Tips for Maximizing This Most Valuable Resource
“I am definitely going to take a course on time management … just as soon as I can work it into my schedule.”— Louis E. Boone, American author of Contemporary Marketing and Contemporary Business text books.
Time—so much needed, so little available! Few would argue with the sentiment that there just never seems to be enough time these days.
Time has always been especially valuable to busy people. Benjamin Franklin went so far as to say, “Time is money.” This seems an appropriate expression, since time—like money—can be made and spent, found and lost; it can even be saved, invested, or squandered.
Those of us working long hours in the lab may at the end of the day ask the following questions: Where did the time go? Why didn’t I get more done? and, How can I accomplish more tomorrow? Like the individual on a fixed income who struggles to make ends meet, we may find ourselves struggling just to finish project minimums.
People on fixed incomes must find ways to make their money stretch—to make more efficient use of what they do have. Success invariably depends on creating and following a careful budget. So too, if we are to make our time stretch, we must make more efficient use of it by carefully budgeting, or managing, this limited resource.
Consider for a moment how a successful financial budget is set up. Creating an effective budget does not require elaborate formulas or complicated organization. The effort needs only a basic, solid, yet flexible strategy: a Plan.
To develop this plan, a few simple tools are needed: an overall “ledger,” or record of all financial commitments (generally covering one calendar year), which is used to create a monthly list of bills to pay; a weekly list of payments created from the monthly list; and perhaps even a list of bills to be paid on specific days (daily list).
Related Article: 14 Time Management Tips to Help You Succeed
Similarly, a simple, flexible plan can allow you to effectively budget, or manage, your time—without it becoming a complicated organizational nightmare that takes on a life of its own. Though, of course, it does take some effort to set up properly, this is to be expected. But as the Russian proverb notes: “If you don’t have time to do it right, you must have time to do it twice.” The effort expended now will undoubtedly pay dividends in time later saved.
To develop a plan to manage your time, five simple tools are needed:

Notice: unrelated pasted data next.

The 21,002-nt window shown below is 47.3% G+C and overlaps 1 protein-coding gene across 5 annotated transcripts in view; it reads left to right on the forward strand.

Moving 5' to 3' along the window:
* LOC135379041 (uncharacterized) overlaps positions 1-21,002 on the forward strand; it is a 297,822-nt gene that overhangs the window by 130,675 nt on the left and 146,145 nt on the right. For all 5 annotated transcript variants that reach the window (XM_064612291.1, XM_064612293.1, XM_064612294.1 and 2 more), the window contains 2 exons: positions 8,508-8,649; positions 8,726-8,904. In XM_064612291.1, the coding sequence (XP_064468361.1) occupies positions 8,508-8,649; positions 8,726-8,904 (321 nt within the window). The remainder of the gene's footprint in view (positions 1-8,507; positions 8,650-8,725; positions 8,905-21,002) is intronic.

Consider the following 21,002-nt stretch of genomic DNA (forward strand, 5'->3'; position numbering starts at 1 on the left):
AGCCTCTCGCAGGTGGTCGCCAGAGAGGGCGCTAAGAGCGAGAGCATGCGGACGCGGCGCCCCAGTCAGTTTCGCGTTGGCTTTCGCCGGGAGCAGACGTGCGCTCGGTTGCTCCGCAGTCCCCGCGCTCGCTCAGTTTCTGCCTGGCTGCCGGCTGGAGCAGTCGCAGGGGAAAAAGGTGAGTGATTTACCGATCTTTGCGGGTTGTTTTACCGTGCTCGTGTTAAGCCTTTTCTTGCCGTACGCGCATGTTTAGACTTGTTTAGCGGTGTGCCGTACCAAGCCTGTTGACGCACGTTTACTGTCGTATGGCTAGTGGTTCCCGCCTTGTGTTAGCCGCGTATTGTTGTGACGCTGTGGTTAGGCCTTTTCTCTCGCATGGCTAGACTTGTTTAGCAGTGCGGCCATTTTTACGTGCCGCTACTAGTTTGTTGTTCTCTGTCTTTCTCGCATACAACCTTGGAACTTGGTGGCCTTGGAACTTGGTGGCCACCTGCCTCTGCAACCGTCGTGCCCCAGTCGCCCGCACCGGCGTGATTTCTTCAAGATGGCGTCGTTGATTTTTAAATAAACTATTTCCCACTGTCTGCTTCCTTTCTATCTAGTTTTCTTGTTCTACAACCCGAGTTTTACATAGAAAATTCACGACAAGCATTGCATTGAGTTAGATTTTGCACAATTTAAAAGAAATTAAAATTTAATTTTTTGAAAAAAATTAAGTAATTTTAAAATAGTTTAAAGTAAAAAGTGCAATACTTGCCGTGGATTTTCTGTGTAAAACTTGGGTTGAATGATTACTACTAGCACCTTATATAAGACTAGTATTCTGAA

- A project organizer—your central tool with all projects, plans, and details, for a 6-12 month period
- A monthly calendar(s)—for the parts of the projects to be completed in one month
- A weekly schedule—for the parts of the projects to be completed in one week
- A daily plan—for general task(s) to be completed in one day
- An hourly projections plan—for the breakdown of general task(s) that are projected to be completed within listed hours/minutes of one day
Keep in mind that these tools can be in whatever form (or combination of forms) works for you— notebook paper and pens, computer programs, cell phone apps, and the like. The important thing is that you implement a form you will use.
To motivate yourself to begin, recall the answer to the question “How do you eat an elephant?” (“One bite at a time.”) Start the process, and you will quickly realize that it has already been broken down into several manageable bites, or steps. As a side benefit, this process can minimize the effect of one of the most common causes of procrastination: not knowing where to begin.
- Start by transferring projects from your project organizer to your monthly calendar.
- Know your deadlines. Mark them clearly on your monthly calendar.
- Verify time “capacity.” Capacity on anyone’s schedule or calendar is limited. You have heard the expression “There are only 24 hours in a day!” Many planners use the SMART criteria as a guide for managing goals: Specific, Measurable, Achievable, Realistic, and Timely. With the SMART acronym in mind, ask yourself the following questions: Is my goal “specific” enough or am I allowing too much latitude in the project definition, which could take excess time to accomplish? Is the project “time” limited? Can my lab “achieve” what we have agreed to or will I need other resources that might impact the timely accomplishment of the goal? As planned, will this goal “realistically” be accomplished when I say it will? By analyzing and planning appropriately, we can mitigate many time capacity issues that could affect deadlines.
- Next, transfer your monthly calendar tasks to the weekly schedule.
- Target to finish any project early. Always strive to submit work and any reports earlier than the deadline; when you plan to be only on time, you’ll either be on time or you’ll be late—the reality is that you’ll often be late. If you plan to be early, however, you increase the likelihood you’ll at least be on time.
- Break down and prioritize monthly tasks by the week. Remember: “Things which matter most must never be at the mercy of things that matter least.”- Johann Wolfgang von Goethe